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Residential facility opens to provide long—term care for most-in-need children

Submitted photo (Front from left) Jacob Lawton, One Step Forward Director; Bill Devon, CCBDD Superintendent; Ashley Arter, CCBDD Representative; Rachel Ketterman, Department of Job and Family Services Director; Josh Martin, CCBDD Assistant Superintendent; Adrianna Sanchez, Keller Williams Chervenic Realty; (Back from left) Steve Ullom, Family and Children First Council Coordinator; Marcy Patton, Mental Health and Recovery Services Board Director; Judith Hall, Two Sisters Homes; and Candice Jones, Cherokee Rose Residential.

LISBON – A residential facility has been created to care for some of the county’s most in-need children: children and teenagers with complex behavioral, physical and developmental needs that require long-term care from multiple agencies.

“Sometimes the needs of these young people are so profound that they require out-of-home residential treatment. These children have historically been difficult to care for in their home communities. A residence of this type is long overdue,” said Josh Martin, assistant superintendent of the Columbiana County Board of Developmental Disabilities (CCBDD).

Martin served as project manager in developing this facility. Governor Mike DeWine’s state budget placed an emphasis on serving these children, which are referred to as “multi-system youth,” he said.

The residential facility is located in Salem and is designed to serve up to four children with disabilities. The first resident relocated to this site on Nov. 15 and plans are underway to expand services to additional residents in the near future.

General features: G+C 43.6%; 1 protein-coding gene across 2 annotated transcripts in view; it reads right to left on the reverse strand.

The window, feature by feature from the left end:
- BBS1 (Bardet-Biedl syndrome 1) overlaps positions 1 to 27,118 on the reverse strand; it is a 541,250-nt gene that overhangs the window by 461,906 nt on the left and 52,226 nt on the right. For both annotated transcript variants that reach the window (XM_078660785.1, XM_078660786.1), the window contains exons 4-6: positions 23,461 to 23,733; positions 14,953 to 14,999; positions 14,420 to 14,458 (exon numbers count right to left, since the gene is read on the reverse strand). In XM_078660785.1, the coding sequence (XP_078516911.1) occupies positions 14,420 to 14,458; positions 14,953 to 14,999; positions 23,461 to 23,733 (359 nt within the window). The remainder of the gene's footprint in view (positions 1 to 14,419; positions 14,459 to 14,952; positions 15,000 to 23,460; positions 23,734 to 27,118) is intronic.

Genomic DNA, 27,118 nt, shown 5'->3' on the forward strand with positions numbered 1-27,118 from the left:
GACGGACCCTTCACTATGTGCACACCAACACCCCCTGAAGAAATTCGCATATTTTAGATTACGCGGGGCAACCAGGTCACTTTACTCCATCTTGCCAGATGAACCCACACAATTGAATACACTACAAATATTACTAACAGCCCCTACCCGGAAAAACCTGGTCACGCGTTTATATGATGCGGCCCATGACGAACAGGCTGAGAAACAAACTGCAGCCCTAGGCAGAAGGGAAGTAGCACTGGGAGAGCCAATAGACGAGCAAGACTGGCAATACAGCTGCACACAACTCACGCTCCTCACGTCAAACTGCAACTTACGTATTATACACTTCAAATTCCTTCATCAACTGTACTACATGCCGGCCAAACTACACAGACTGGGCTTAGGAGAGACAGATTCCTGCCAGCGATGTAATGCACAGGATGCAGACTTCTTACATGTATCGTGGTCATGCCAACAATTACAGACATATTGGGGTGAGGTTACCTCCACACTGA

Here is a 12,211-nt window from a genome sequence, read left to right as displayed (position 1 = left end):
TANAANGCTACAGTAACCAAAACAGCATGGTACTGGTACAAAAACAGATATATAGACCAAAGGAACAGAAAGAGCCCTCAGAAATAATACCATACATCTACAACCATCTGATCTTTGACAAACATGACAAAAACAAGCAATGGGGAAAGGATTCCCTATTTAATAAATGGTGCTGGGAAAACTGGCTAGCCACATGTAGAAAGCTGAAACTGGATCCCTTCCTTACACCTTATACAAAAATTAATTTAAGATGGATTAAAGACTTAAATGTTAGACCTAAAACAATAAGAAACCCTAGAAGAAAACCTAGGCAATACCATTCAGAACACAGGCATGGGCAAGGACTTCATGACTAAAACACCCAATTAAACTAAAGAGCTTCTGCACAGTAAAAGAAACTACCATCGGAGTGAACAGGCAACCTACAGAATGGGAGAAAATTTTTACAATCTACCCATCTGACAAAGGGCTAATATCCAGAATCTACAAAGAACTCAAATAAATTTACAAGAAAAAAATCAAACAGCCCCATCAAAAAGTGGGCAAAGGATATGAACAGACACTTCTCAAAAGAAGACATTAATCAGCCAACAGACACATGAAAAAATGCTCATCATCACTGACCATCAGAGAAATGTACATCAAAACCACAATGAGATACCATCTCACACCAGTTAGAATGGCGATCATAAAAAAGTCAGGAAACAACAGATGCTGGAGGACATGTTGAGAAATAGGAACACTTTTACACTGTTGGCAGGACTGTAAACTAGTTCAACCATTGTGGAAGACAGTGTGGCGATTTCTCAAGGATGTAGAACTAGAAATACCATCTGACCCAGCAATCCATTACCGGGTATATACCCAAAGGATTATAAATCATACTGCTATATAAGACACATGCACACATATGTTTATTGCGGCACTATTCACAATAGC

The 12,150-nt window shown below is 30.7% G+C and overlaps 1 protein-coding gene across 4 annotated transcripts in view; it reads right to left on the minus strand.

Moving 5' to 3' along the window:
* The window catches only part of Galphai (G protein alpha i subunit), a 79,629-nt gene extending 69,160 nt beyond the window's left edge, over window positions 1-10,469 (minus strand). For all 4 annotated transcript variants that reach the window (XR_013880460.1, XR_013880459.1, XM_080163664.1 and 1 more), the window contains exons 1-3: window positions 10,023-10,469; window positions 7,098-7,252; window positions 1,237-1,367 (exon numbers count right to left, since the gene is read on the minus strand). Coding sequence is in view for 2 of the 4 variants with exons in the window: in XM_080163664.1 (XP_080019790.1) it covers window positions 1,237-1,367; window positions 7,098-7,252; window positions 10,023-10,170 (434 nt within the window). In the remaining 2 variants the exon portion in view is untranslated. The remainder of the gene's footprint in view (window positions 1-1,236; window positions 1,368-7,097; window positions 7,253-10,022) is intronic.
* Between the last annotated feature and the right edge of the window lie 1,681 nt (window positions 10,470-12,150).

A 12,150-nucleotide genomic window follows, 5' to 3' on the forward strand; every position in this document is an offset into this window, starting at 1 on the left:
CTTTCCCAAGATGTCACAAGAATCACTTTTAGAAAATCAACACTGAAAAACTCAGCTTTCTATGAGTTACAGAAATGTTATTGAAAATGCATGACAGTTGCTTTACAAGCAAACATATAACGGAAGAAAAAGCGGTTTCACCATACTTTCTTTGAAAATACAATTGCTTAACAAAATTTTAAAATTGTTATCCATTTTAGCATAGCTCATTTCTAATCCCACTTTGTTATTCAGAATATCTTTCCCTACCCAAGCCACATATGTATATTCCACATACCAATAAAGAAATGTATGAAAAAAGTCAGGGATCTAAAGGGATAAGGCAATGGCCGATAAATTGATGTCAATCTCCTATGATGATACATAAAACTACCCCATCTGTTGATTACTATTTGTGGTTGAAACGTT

Martin said the CCBDD was able to access $121,000 in Community Capital Assistance funds from the Ohio Department of Developmental Disabilities to purchase the residential facility. A grant from the Ohio Developmental Disabilities Council was used to renovate the property and buy furnishings.

The project opened on Nov. 15, six weeks ahead of schedule.

The CCBDD collaborated on the project with many other county governmental agencies, including the Department of Job and Family Services, the Family and Children First Council, the Mental Health and Recovery Services Board, and Juvenile Court. The Ohio Department of Developmental Disabilities and the Ohio Center for Autism and Low Incidence (OCALI) provided consultation and technical support, Martin said.

Ohio Department of Developmental Disabilities Director Jeff Davis stated, “Governor DeWine is leading the effort to build partnerships and bring solutions to serve youth who have mental illness and intellectually disabilities and are involved with multiple systems. We are grateful for the commitment of the Columbiana County Board of Developmental Disabilities and their local partners in supporting youth to achieve the best possible outcomes. We look forward to the success of this project, and to continued partnerships with county boards and providers to help increase the skills and knowledge on how best to support youth with complex needs.”

“We are pleased to see a project of this magnitude come together,” Martin said. “We appreciate all of the hard work that went into making this a reality for the children and families who will benefit from its existence.”

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